– Strict procedures requiring officers always to report (i) major price discrepancies among procurement bids and (ii) details of contract variations to the council’s Audit Committee and senior management.
– Greater monitoring of elected officials’ interests
– Private companies, when operating services in the public interest, to be required to comply with the Freedom of Information Act with regards to those services. Specifically audit reports from local authorities should be covered under the Freedom of Information Act or published directly as public documents.
Thank you to openness campaigner Dave Orr for drawing my attention to the Transparency International report.
Lack of firm oversight, and a tolerance of bad practice contributed to the financial crisis of 2007/8. It was normal to give mortgages to people who had no means of paying them back. Only when the crisis became manifest did people realise that what had been regarded as normal behaviour was in fact deviant.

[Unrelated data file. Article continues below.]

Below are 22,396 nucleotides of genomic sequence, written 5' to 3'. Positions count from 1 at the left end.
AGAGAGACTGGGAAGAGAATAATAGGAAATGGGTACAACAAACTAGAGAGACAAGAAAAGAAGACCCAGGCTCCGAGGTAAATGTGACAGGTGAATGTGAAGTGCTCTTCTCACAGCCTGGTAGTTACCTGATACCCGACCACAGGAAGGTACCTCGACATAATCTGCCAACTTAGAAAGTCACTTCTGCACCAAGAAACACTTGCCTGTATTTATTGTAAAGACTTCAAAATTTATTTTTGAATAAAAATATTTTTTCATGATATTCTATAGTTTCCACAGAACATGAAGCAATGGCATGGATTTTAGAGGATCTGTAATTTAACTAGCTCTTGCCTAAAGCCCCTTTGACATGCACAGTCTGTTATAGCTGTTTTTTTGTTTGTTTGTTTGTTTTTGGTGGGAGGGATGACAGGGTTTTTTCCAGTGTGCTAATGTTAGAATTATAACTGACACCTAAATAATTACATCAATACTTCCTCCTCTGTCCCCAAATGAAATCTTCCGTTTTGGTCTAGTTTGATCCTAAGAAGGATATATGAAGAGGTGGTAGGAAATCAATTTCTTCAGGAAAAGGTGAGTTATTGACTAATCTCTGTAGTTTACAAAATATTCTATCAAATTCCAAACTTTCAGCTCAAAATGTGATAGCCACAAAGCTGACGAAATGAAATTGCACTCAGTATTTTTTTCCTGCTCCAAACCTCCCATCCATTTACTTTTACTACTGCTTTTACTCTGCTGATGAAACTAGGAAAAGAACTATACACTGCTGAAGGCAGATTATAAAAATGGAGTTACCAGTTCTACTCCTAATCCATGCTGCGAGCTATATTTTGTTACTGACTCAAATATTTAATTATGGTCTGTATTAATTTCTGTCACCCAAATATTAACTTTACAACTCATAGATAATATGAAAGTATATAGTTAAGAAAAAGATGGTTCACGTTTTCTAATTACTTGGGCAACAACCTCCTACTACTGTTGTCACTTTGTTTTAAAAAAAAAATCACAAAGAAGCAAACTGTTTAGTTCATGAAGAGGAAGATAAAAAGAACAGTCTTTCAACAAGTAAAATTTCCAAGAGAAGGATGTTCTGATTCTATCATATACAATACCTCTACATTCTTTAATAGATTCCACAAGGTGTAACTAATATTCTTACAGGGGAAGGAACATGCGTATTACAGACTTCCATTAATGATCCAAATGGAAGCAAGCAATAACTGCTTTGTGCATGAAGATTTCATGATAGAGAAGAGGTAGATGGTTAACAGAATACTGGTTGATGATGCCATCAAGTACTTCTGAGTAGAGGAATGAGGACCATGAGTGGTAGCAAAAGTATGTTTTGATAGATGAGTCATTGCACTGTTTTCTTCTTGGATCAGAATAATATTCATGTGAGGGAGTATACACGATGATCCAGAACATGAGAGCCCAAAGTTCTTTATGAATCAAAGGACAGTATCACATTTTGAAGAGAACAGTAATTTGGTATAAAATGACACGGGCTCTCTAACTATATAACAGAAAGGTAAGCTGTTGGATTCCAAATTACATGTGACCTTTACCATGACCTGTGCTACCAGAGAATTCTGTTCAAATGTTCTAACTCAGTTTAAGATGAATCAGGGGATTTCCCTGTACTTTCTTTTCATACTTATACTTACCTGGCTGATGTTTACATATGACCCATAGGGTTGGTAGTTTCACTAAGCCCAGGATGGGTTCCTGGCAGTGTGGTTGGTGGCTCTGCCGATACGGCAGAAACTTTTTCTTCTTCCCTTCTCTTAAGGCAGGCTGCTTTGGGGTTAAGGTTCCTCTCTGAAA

Is there a danger of tolerance in local government to aberrant behaviour such as the shaping of policy to favour outsourcing which could later benefit some individuals?
Those who claim corruption hardly exists can point to the strong ethos of public service in many councils – and indeed countless councillors do important public work for very little money – but that doesn’t remove concerns about what may remain hidden.
Transparency International’s report rings alarm bells. It points out that auditors, the media and whistleblowers are unlikely to expose deviant practices, and are even less likely to in the future. The report suggests that local government provides unprecedented opportunities for corruption.
“The accomplice to the crime of corruption is frequently our own indifference.” – Bess Myerson, columnist. 1974.